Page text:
Trigonometry

Proof of the product and sum formulas

Products as sums

a)  sin cos β =   ½[sin ( + β) + sin (β)]
 
b)  cos sin β =   ½[sin ( + β) − sin (β)]
 
c)  cos cos β =   ½[cos ( + β) + cos (β)]
 
d)  sin sin β =   −½[cos ( + β) − cos (β)]

Proof

These formulas are also derived from the sum and difference formulas.  To derive (a), write

sin ( + β)   =   sin cos β + cos sin β
 
sin (β)  =   sin cos β − cos sin β

and add vertically.  The last terms in each line will cancel:

sin ( + β) + sin (β) = 2 sin cos β.

Therefore, on exchanging sides,

2 sin cos β = sin ( + β) + sin (β),

so that

sin cos β = ½[sin ( + β) + sin (β)]. 

This is the identity (a)).

Formula (b) is derived in exactly the same manner, only instead of adding, subtract sin (β) from sin ( + β). 

Formulas (c) and (d) are derived similarly.  To derive (c), write

cos ( + β) = cos cos β − sin sin β,

cos (β) = cos cos β + sin sin β,

and add.  To derive (d), subtract.

Let us derive (d).  On subtracting, the first terms on the right will cancel.  We will have

cos ( + β) − cos (β) = −2 sin sin β.

Therefore, on solving for sin sin β,

sin sin β = −½[cos ( + β) − cos (β)].

Sums as products

e)  sin A + sin B   =   2 sin ½ (A + B) cos ½ (AB)
 
f)  sin A − sin B   =   2 sin ½ (AB) cos ½ (A + B)
 
g)  cos A + cos B   =   2 cos ½ (A + B) cos ½ (AB)
 
h)  cos A − cos B   =   −2 sin ½ (A + B) sin ½ (AB)

Proof

The formulas (e), (f), (g), (h) are derived from (a), (b), (c), (d) respectively; that is, (e) comes from (a), (f) comes from (b), and so on.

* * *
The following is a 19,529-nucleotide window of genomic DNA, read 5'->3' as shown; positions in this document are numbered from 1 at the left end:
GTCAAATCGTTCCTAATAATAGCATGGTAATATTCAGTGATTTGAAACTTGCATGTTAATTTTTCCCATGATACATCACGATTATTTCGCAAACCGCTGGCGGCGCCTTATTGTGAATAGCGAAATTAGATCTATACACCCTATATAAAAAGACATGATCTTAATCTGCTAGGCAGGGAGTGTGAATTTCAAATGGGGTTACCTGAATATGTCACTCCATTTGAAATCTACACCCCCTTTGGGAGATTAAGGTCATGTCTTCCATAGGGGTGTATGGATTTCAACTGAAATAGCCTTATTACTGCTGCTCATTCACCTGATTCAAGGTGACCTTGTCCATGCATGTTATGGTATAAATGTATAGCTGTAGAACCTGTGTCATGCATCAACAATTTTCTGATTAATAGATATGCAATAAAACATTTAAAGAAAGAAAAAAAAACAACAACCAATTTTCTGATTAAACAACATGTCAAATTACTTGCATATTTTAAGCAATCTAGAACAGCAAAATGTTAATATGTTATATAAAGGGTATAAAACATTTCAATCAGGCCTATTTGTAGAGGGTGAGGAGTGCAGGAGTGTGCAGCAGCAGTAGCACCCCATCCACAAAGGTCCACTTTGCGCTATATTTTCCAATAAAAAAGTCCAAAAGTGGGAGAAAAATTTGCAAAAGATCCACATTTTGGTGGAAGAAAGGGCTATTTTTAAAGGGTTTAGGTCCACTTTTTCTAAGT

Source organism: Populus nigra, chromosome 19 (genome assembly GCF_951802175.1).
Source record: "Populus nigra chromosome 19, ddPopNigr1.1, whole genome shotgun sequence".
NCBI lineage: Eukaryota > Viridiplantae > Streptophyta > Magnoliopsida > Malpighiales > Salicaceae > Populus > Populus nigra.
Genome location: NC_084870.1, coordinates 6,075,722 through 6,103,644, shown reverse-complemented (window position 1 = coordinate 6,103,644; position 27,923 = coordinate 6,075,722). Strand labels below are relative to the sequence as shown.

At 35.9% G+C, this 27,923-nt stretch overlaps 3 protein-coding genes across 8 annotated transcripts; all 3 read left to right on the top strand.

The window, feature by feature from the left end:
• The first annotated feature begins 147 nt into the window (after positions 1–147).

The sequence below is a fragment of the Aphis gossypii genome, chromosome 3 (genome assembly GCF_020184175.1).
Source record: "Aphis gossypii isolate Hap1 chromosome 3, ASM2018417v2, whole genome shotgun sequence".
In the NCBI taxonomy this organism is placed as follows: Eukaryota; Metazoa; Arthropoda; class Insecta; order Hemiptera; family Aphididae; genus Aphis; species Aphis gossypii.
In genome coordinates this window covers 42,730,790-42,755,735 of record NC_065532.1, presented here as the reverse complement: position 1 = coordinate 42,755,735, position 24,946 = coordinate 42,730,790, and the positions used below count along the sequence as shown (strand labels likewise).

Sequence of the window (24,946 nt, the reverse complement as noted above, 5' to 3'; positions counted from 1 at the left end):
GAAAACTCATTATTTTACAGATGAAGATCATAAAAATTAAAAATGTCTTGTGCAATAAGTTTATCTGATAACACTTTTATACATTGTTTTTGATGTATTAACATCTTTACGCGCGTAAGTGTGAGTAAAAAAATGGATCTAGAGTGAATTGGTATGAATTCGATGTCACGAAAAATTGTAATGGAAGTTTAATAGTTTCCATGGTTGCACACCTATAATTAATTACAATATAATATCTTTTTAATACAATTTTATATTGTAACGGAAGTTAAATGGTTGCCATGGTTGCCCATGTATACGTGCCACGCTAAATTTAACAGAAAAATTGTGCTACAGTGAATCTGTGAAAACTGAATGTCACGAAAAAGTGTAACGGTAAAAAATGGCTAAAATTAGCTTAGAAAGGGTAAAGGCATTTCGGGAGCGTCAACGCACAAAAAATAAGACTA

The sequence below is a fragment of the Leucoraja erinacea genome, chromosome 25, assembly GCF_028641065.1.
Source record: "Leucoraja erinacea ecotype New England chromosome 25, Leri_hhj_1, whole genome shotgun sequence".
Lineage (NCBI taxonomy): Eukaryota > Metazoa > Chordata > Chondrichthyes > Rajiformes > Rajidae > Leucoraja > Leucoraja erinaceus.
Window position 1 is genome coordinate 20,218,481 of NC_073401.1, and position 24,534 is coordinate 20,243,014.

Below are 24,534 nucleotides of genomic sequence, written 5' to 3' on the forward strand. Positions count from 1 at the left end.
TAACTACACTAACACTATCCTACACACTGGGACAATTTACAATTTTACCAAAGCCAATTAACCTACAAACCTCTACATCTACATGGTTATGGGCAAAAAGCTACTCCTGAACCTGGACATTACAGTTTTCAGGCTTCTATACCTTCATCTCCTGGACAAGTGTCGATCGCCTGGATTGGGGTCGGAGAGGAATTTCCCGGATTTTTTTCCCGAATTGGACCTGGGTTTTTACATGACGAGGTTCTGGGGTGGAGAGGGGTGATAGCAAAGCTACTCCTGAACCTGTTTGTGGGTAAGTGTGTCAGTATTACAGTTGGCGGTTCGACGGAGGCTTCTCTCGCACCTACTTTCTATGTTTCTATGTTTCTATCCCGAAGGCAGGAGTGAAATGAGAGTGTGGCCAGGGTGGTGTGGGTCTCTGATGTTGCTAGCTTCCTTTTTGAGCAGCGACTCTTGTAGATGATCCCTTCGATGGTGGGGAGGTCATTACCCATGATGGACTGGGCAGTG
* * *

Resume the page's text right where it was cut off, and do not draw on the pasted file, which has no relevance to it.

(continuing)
To derive (e), exchange sides in (a):

½[sin ( + β) + sin (β)] = sin cos β,

so that

sin ( + β) + sin (β) = 2 sin cos β.  .  .  .  .  . (1)

Now put

  + β = A
  and
  β = B.  .   .  .  .  .  .  .  .  .  .  .  .  .  .  .(2)

The left-hand side of line (1) then becomes

sin A + sin B.

This is now the left-hand side of (e), which is what we are trying to prove.

To complete the right−hand side of line (1), solve those simultaneous equations (2) for and β

On adding them,  2 = A + B,

so that

= ½(A + B).

On subtracting those two equations,  2β = A − B,

so that

β = ½(A − B).

On the right−hand side of line (1), substitute those expressions for and β.  Line (1) then becomes

sin A + sin B = 2 sin ½(A + B) cos ½(A − B).

This is the identity (e).

Read it as follows:

"sin A + sin B equals twice the sine of half their sum
times the cosine of half their difference."

Identities (f), (g), and (h) are derived in exactly the same manner from (b), (c), and (d) respectively.


Trigonometric identities


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